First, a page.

Terre Gorham 0000-00-00 00:00:00
The fish flies high, tethered to a pole atop the 3,400-square-foot “bait shop” at 105 S. Second that invites passersby to “Get your tails in here.” The Blue Channel catfish with B-52 bomber wings still sports the hook and line from which it broke free so that this cat could fly. Beyond the 900-square-foot porch, behind the banging wooden screen doors, is the neatly jumbled miscellany one would expect in any bait shop: lures, outboard motors, tackle boxes, red and white bobbers, duck decoys, fishing caps, and a Liars Wall — spelled out with minnow buckets — showing off snapshots of proud fishermen holding the big ones that didn’t get away. Oh, and more than 100 hundred — ! — singing fish sensations that made an unexpected splash across the nation: Billy Bass. But serving fresh fish and seafood from the Gulf is a serious sport in Tennessee’s first Flying Fish restaurant, and preparation techniques range from the traditional fried fare — in special, homemade batter — to more healthconscious selections. “You don’t have to eat fried here,” says Shannon Wynne, owner of Dallasbased 8. 0 Management, which operates 13 Flying Saucer and six Flying Fish venues throughout the nation. “The fact that we have so many healthy options is good, and that’s our challenge: getting the word out that we have a lot of non-fried items that are grilled, steamed, or boiled.” Such as salmon, tilapia, catfish, shrimp, and chicken salads; fish plates — including rainbow trout — served with grilled veggies and red beans and rice; steamed and boiled platters that include snow crab legs, shrimp, and mud bugs in season; fish tacos; a protein platter; and fresh corn on the cob — for starters. Traditionalists enjoy crispy fried fish salads, po’ boy loaves, fried combo baskets with fries and hushpuppy, hamburgers and chicken tenders, chowders, gumbo, fried calamari and frog legs, chicken livers, and the “Hog Wallowfry” — two fried catfish fillets, four shrimp, and six oysters with slaw. There’s even a Kid’s Boat for the minnows in the family. If you want that food “snappy,” just say so when placing the order. “It means we’ll add a little spice to it,” says John May, general manager, who opened the 130-seat restaurant in February 2007. “We mix the fry batter’s cornmeal with more cayenne, paprika, and other spices.” There’s no tipping in this fast-casual atmosphere — an immediate 20 percent cost savings. Patrons place orders at a counter just beyond the porch’s screen doors, pay, help themselves to soft drinks, beer, wine, or a frozen margarita, find a table, and wait for their personal electronic pager to buzz and flash, signaling that the order is ready to reel in at the counter. Each table, draped in black and white– checkered tablecloths, comes equipped with a lazy susan laden with all manner of hot sauces, fresh horseradish, saltines, and a generous roll of plain paper towels. A sign gives parents ample warning: We love kids, but keep yours at the table. Unattended kids will be given a shot of espresso and a free puppy. “Open most days,” according to another wisecracking sign, the Flying Fish was born out of a love for the fish joints splashed around East Texas lakes. On beautiful Memphis days, the garage door windows that separate porch from sidewalk roll up to let in the air. Daily specials, 50-cent Oyster Sundays, bar, four televisions, and Flying Fish T-shirts — “We catch and release (into real hot grease)” — make this a comfortable hanging-out place, too. Now, back to Billy Bass. The astonishing assortment of Billies on the wall — many decorated, clothed, painted, or stripped literally to the bone — is known officially as the Billy Bass Adoption Center. From attics and closets across the region, Billies arrive with chagrined owners. After completing adoption papers and kissing the fish goodbye, the now former owner receives a free basket of catfish, an invitation to come visit their Billy any time, and a profound sense of relief that Billy has found a loving home. Wynne hopes to convert 3,400 square feet of unused space in the back of the restaurant into an event room of some type. All he’s waiting on is the economy. In the meantime, the fish flies high in Downtown Memphis, casting about for fresh fish and seafood lovers because, as the menu states, “Any fish bites if you got good bait!” Flying Fish, 105 S. Second, 522-8CAT, flyingfishinthe.net, open daily 11am– 10pm.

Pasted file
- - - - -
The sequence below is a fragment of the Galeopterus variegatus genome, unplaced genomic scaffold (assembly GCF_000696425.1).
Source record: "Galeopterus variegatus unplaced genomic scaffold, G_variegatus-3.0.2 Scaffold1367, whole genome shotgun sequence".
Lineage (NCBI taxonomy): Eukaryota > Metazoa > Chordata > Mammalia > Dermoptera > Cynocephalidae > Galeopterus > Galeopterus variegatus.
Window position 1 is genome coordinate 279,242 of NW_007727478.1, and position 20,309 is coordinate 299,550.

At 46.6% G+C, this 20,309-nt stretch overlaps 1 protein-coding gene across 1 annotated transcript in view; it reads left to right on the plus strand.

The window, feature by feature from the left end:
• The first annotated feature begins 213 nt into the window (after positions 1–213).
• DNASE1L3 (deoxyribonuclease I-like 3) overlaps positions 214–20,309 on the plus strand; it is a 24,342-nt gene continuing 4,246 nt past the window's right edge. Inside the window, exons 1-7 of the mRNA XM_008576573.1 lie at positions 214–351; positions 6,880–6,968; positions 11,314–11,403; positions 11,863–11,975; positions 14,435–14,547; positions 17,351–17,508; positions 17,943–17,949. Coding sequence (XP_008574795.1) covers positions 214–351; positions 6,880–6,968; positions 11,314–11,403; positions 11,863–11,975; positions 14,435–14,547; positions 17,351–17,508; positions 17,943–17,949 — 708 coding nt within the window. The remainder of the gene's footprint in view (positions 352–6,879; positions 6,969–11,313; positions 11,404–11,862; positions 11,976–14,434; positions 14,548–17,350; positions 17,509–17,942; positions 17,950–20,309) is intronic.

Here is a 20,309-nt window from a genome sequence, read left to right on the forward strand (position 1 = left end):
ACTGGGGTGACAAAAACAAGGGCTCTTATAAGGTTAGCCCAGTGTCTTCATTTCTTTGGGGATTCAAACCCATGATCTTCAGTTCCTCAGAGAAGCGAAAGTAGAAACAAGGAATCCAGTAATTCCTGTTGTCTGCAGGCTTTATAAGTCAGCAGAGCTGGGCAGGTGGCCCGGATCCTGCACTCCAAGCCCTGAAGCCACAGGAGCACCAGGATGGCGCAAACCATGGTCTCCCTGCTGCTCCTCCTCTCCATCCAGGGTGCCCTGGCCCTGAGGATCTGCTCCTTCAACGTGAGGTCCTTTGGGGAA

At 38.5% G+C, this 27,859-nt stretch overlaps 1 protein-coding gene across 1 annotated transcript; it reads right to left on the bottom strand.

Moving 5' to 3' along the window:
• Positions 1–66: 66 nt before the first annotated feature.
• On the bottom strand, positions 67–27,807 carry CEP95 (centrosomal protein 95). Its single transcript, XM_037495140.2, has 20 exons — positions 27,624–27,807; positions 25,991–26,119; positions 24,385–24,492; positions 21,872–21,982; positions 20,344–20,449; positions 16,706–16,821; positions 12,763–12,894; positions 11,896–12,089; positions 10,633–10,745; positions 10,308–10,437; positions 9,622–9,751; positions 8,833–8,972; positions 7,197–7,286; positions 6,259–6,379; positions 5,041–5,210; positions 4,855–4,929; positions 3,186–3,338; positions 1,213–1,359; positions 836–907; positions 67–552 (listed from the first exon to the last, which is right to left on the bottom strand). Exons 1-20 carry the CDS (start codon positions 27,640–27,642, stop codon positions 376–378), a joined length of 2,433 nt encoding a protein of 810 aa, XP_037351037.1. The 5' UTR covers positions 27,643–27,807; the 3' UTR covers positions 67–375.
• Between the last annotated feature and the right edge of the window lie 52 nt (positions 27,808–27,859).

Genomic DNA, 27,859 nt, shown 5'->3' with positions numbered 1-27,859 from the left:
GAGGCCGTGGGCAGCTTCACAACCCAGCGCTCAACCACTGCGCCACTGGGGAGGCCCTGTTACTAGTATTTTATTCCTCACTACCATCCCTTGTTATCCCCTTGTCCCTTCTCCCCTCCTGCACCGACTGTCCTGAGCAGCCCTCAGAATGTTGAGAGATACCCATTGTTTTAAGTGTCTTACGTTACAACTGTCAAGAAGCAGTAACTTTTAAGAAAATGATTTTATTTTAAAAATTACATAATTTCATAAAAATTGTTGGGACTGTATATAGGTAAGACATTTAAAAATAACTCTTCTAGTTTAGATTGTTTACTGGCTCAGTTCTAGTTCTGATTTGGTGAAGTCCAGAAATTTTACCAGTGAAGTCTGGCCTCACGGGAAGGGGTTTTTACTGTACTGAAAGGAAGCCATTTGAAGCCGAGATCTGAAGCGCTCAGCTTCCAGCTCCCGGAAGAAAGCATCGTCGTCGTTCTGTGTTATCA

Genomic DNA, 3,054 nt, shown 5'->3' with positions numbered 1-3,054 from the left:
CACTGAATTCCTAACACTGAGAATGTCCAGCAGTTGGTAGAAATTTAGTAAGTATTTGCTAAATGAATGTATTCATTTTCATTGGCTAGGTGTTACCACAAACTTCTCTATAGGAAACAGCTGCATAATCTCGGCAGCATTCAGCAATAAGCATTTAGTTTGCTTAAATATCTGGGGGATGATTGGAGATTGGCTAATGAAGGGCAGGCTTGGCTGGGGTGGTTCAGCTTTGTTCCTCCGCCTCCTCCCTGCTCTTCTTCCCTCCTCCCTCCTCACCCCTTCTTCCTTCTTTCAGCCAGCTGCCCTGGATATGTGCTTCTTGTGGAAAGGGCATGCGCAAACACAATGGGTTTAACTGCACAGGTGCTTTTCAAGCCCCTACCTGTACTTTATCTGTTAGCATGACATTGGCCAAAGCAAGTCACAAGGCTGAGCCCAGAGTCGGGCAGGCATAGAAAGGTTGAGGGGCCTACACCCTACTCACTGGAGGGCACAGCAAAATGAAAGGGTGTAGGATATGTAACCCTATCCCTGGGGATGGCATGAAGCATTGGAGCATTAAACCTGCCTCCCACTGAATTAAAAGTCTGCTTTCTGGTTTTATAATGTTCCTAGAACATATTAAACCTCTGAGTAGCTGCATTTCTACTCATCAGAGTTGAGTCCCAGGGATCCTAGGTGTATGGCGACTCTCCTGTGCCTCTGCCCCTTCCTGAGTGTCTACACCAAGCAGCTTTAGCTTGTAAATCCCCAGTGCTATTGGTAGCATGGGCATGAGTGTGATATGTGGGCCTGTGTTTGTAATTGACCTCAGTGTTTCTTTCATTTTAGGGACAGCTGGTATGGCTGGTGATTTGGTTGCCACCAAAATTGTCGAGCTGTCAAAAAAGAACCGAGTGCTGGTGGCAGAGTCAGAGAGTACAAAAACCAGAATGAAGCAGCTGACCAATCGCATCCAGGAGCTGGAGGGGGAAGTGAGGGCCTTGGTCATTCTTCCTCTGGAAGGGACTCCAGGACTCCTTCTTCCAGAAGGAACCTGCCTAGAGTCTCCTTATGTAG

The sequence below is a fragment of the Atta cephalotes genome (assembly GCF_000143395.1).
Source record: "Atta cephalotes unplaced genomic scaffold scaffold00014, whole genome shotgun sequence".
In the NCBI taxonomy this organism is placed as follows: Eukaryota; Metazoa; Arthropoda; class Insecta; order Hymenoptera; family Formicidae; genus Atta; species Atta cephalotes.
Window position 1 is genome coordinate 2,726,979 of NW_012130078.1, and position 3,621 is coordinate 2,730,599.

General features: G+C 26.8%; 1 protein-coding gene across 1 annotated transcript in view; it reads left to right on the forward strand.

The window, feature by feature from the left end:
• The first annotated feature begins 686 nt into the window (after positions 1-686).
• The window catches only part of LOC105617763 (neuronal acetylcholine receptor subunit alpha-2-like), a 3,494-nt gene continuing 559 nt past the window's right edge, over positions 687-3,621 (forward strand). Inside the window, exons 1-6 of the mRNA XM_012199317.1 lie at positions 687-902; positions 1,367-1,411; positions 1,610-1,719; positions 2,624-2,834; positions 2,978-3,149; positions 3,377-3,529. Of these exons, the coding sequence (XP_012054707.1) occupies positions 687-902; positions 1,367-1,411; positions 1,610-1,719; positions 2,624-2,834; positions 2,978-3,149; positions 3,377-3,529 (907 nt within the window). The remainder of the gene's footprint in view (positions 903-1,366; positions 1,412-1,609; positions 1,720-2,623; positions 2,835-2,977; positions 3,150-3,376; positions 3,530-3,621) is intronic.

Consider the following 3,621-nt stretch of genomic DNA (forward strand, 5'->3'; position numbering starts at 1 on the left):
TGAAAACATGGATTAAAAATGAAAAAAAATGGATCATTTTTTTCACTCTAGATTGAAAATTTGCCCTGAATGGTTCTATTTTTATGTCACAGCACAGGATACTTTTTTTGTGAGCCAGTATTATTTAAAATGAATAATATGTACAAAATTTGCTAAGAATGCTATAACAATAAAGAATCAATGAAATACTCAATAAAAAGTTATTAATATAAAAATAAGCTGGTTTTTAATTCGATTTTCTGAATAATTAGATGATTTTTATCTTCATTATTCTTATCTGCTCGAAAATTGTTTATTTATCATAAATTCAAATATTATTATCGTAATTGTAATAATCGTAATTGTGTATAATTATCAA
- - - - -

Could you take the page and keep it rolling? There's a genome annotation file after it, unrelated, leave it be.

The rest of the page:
Published by Downtowner Magazine. View All Articles.
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